Tsar Nicholas II of Russia and King George V of Britain were cousins.
Their mothers were sisters.
During the Bolshevik "red terror", British King George's Russian cousin Tsar Nicholas was killed in July 1918 along with his wife and children in a cellar of Ipatiev House in Ekaterinburg.
What is called the Bolshevik 'Red Terror 'was a campaign of mass killings, torture, and systematic oppression conducted by the Bolsheviks after they seized power in Petrograd and Moscow in 1917.
The term is also frequently applied to political repression during the whole period of the Russian Civil War of 1918–1922. During that time the Cheka (the Bolshevik secret police), conducted the mass repressions.
Estimates for the total number of people killed in the Red Terror range from 50,000 to two million.
The details of the Russian royal family, when they were held captive by Red Bolshevik soldiers at Ipatiev House in Ekaterinburg was kept from the British press by King George when the details became known. And a White Russian monarchist has added to the myth with false atrocity propaganda. Colonel Pavel Rodzianko claimed the royal women were sexually abused by their guards: "I saw in the room in which the murder took place obscene drawings with inscriptions, partly obliterated since, but clear enough to read. There were horrible pictures of Rasputin and the Empress and inscriptions boasting of outrage, and the shrieks that were heard at night tend to confirm this. Anything more horrible than the last week of the family cannot be imagined." But no other such claims exist, and this surely false.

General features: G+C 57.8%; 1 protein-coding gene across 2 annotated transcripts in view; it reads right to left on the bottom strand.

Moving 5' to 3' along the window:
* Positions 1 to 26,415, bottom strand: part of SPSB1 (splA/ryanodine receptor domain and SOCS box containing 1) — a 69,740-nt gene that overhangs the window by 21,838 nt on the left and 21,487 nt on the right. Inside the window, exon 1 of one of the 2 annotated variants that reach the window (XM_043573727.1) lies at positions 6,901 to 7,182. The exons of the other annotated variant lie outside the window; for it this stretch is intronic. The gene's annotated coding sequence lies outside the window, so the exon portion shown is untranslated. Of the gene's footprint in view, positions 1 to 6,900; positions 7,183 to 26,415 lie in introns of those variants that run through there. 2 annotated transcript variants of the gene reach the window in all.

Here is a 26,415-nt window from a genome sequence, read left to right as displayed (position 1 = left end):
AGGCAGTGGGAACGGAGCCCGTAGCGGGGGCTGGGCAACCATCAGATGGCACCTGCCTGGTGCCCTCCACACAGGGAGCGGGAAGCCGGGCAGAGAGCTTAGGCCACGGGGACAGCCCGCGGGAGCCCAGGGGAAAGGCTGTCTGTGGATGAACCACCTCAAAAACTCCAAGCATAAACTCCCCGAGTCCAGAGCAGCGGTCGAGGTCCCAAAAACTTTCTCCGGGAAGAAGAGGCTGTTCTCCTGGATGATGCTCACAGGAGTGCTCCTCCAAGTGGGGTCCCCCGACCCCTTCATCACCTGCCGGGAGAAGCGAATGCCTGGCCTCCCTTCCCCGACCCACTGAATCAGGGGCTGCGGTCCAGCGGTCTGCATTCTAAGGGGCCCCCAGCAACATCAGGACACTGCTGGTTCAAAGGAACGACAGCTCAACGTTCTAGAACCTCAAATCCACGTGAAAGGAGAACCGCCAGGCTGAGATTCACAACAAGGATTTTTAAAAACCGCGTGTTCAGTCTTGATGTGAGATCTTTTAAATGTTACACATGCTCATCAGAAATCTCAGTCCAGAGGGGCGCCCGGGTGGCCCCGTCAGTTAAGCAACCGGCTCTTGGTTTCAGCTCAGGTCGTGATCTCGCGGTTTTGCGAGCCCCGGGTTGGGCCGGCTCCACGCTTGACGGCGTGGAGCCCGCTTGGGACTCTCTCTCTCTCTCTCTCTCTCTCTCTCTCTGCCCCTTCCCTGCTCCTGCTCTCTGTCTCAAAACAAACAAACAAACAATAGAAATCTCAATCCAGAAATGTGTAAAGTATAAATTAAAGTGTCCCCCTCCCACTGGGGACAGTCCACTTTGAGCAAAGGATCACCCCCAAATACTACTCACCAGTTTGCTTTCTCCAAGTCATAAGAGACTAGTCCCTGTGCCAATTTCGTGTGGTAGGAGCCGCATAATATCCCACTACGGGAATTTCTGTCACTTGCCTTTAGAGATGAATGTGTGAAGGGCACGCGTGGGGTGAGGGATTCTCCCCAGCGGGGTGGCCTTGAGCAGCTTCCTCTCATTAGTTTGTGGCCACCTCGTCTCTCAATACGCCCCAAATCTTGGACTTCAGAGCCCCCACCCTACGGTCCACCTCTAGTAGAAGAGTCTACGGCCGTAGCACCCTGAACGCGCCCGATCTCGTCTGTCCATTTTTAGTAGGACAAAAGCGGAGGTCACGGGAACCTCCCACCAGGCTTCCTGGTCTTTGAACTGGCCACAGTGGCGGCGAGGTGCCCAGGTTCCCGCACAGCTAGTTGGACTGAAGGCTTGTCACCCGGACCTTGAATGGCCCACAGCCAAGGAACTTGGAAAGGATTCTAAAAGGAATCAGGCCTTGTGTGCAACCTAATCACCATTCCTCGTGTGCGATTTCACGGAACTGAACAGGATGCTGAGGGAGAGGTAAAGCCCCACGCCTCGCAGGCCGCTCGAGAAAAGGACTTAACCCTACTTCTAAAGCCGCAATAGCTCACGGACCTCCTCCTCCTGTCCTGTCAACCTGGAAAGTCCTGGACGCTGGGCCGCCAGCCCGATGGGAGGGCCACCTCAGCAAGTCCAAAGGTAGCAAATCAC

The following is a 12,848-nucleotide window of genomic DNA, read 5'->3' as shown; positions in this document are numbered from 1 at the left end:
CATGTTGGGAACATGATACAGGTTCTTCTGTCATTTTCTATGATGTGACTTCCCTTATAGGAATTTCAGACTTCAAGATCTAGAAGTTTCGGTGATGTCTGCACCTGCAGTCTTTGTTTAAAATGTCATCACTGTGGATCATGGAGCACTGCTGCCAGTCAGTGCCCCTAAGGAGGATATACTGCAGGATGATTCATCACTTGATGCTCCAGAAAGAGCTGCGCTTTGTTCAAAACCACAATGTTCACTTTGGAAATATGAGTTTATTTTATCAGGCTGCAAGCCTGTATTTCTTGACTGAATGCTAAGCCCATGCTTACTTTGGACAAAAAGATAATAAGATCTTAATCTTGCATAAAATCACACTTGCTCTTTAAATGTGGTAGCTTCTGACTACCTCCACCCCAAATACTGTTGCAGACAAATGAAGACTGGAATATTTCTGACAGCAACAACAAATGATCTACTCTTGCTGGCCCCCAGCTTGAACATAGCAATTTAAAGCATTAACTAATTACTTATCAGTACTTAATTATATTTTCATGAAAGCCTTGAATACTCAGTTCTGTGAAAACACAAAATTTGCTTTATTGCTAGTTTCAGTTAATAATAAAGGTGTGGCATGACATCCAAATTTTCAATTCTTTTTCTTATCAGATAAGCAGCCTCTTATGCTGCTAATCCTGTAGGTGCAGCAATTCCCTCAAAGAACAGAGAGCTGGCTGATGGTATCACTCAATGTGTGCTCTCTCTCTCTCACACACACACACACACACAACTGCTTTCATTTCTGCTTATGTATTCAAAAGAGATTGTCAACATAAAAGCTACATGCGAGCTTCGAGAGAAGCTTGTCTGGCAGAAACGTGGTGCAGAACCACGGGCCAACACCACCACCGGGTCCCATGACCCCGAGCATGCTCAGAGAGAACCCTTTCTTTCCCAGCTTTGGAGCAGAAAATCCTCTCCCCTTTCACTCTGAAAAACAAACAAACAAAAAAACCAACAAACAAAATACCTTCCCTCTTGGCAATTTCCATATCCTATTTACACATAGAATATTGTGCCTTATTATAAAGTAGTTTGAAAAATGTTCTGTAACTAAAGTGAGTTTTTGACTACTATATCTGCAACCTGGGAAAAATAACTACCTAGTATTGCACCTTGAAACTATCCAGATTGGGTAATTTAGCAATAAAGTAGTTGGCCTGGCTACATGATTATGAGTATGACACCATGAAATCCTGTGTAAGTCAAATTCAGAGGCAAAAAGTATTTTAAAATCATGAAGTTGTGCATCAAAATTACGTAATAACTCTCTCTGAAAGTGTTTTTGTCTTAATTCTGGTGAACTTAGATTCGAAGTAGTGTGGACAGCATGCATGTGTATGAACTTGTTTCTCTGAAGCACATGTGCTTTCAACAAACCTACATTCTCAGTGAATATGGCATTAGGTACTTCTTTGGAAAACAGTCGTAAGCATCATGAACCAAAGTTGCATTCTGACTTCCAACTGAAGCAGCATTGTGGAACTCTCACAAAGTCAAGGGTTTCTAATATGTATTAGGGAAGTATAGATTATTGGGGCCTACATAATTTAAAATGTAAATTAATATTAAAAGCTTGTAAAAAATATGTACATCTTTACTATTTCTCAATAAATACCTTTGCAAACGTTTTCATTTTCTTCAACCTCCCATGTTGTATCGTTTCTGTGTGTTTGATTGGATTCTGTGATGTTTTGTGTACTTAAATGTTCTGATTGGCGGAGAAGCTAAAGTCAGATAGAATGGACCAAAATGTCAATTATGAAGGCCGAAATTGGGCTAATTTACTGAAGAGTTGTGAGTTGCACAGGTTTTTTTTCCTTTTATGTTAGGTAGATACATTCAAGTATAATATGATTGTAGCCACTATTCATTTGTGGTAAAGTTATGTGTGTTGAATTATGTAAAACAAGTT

Other sources claim it wasn't parliament but the King himself who was against providing them with a safe place of exile in the UK:"Tsar Nicholas fully expected to able to leave Russia and seek sanctuary in England with their cousin and ally King George V, but tragically, this was not to be. If the Imperial Family had left immediately they may have survived, but the children came down with smallpox and by the time of their recovery sentiments had changed around the world. In France and England, crowds were cheering the fall of the Romanov Empire and the United States congress joined in the congratulations with the idea of 'making the world safe for democracy'.
The British Prime Minister was instructing the King not to allow the Tsar and his family to seek asylum in England for fear of the consequences by their people and with that, the offer of sanctuary was withdrawn. The royal houses throughout Europe were shocked at this decision. Even Kaiser Wilhelm II had offer safe passage through German waters for any British warship that would rescue his cousins from captivity, but the invitation was not to come. They were abandoned by all and tragically the Romanov's were left to their fate."
The threat of revolution and/or dissolution of the monarchy with the spread of communist sympathy was taken so seriously that either parliament and/or the King refused to get involved and save the King's cousin.George V came under severe criticism for his role in the events.
Asylum in the UK was offered to the Tsar and his family following the 1917 revolution, but later withdrawn after the King raised concerns about how it would impact on the reputation of the House of Windsor.
Helen Rappaport, : "King George became increasingly conscience-stricken. He had a consultation with the British Secret Service in which he said 'If you can get them out, get them out.'
As the Russian royal family was related to many of Europe's dynasties, the fear of the spread of Bolshevism caused considerable alarm among the aristocracy and royalty of the rest of Europe. The Bolshevik regicide of the Tsar and his family not only alarmed the British royal family but it confirmed their worst fears of the brutal nature of the Bolsheviks and their plans to export their ideology throughout Europe.